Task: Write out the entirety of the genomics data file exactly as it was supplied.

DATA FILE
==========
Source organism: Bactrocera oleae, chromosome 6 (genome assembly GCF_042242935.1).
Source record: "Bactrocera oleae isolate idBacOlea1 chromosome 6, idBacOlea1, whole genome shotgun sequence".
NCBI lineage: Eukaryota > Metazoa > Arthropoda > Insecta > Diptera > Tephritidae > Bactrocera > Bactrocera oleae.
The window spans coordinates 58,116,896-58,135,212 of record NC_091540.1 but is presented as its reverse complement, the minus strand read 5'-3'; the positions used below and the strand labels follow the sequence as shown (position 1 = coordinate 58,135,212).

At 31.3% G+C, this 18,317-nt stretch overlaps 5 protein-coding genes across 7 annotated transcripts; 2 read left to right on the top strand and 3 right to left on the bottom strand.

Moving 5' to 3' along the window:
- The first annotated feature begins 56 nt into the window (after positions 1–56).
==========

Source organism: Bactrocera oleae, chromosome 6 (genome assembly GCF_042242935.1).
Source record: "Bactrocera oleae isolate idBacOlea1 chromosome 6, idBacOlea1, whole genome shotgun sequence".
NCBI lineage: Eukaryota > Metazoa > Arthropoda > Insecta > Diptera > Tephritidae > Bactrocera > Bactrocera oleae.
The window spans coordinates 58,116,896-58,135,212 of record NC_091540.1 but is presented as its reverse complement, the minus strand read 5'-3'; the positions used below and the strand labels follow the sequence as shown (position 1 = coordinate 58,135,212).

At 31.3% G+C, this 18,317-nt stretch overlaps 5 protein-coding genes across 7 annotated transcripts; 2 read left to right on the top strand and 3 right to left on the bottom strand.

Moving 5' to 3' along the window:
- The first annotated feature begins 56 nt into the window (after positions 1–56).